4. Root, root, root for the home team at Busch Stadium
After a few seasons of exciting baseball, the Pittsburgh Pirates regressed to losing in 2016. But then so too did the St. Louis Cardinals. Both teams seem positioned to bounce back in 2017, but who knows this early in the year? Pirates center fielder Andrew McCutcheon is now right fielder Andrew McCutcheon, former Cardinals hero David Freese is back on third base and Gregory Polanco has shown some home run power at the plate, so the Pirates have a weapon or two. Stranger things have happened in baseball than the Pirates running away with the Central Division (see: last year's non-choking Chicago Cubs). The Cardinals take on the Pirates at 6:05 p.m. Monday, 7:15 p.m. Tuesday and 12:45 p.m. Wednesday (April 17 to 19) at Busch Stadium (601 Clark Avenue; www.stlcardinals.com). Tickets are $5 to $235.90.


5. Revisit the intriguing story of the Cardinals' Rick Ankiel

Rick Ankiel's abilities as a baseball pitcher gave him fame, fortune and the promise of a long career. And then his skill abandoned him in the third inning of the first game of the 2000 National League Division Series, leaving him unable to throw the ball to his catcher. It happened again in his next start, and in almost every outing after that. Ankiel reinvented himself as a hard-hitting outfielder with a cannon for an arm, but his ability to pitch never returned. Ankiel calls the nervous condition that invaded his mind "the phenomenon." He named his book The Phenomenon in honor of his nemesis. In it, the former player explains how he worked to remake himself and regain his position in the major leagues, carrying "the phenomenon" on his back the whole way. Ankiel discusses his book with Mike Claiborne of the Cardinals radio broadcast team at 7 p.m. Wednesday at the Ethical Society of St. Louis (9001 Clayton Road; www.left-bank.com). After the talk, Ankiel will sign books (only The Phenomenon; no other objects will be autographed). Tickets are $30 for one person and one copy of the book, or $35 for two people and one copy.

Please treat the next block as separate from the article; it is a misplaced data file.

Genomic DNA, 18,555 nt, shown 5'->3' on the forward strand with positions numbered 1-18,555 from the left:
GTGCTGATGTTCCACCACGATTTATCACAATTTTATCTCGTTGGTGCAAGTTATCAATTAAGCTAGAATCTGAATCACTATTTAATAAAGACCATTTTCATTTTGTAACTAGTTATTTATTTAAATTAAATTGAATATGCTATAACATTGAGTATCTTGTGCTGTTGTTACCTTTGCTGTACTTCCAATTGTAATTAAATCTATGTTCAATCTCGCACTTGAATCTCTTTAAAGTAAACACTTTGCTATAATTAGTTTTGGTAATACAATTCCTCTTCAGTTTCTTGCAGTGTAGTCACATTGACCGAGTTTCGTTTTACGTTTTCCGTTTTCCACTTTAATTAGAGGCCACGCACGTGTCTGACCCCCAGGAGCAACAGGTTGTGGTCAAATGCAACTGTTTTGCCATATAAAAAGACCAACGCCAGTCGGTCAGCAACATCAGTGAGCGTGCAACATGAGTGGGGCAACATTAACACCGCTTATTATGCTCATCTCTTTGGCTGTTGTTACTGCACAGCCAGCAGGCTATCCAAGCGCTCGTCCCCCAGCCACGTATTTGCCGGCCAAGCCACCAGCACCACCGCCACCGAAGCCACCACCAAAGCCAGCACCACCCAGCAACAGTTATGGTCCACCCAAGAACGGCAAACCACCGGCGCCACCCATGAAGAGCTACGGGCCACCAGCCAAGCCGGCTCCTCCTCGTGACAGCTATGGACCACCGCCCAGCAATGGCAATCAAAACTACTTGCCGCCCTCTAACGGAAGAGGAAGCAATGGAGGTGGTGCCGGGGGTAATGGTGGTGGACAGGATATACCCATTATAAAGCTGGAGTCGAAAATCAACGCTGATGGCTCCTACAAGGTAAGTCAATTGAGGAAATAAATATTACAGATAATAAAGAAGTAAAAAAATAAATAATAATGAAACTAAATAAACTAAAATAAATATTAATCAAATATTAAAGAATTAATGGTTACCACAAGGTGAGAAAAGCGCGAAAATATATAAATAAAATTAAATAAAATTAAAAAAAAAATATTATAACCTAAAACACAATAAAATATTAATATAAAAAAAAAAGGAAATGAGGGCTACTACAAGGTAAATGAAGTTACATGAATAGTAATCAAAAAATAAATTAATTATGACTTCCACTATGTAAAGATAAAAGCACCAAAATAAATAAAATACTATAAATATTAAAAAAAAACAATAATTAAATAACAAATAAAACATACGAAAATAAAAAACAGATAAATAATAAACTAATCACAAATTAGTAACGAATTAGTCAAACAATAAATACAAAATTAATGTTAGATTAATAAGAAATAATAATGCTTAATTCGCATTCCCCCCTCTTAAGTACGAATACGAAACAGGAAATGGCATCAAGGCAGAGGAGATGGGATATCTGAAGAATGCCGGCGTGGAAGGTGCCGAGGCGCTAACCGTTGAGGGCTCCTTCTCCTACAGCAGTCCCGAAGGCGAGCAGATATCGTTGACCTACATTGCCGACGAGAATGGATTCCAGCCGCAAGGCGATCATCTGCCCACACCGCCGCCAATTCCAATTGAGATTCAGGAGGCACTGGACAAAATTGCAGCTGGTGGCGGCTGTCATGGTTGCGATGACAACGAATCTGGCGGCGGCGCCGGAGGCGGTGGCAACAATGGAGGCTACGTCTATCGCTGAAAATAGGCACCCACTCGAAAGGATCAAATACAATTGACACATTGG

6. Thrill to the The Lion King at the Fox
Musical juggernaut Disney's The Lion King is so much a part of American culture that even if you've never seen it, you'll recognize most of the songs. Simba is a young lion who one day will be king, but his uncle Scar arranges the death of King Mufasa and convinces Simba that Mufasa's death is his fault. Simba runs away to live in the jungle with new friends Timon and Pumbaa. But one day he will return to claim his throne, won't he? The Elton John and Tim Rice tunes seem to imply he can do it. Disney's The Lion King is performed at 7:30 p.m. Tuesday through Friday, 2 and 7:30 p.m. Saturday and 1 and 6:30 p.m. Sunday (April 19 to May 7) at the Fox Theatre (527 North Grand Boulevard; www.fabulousfox.com). Tickets are $55 to $199.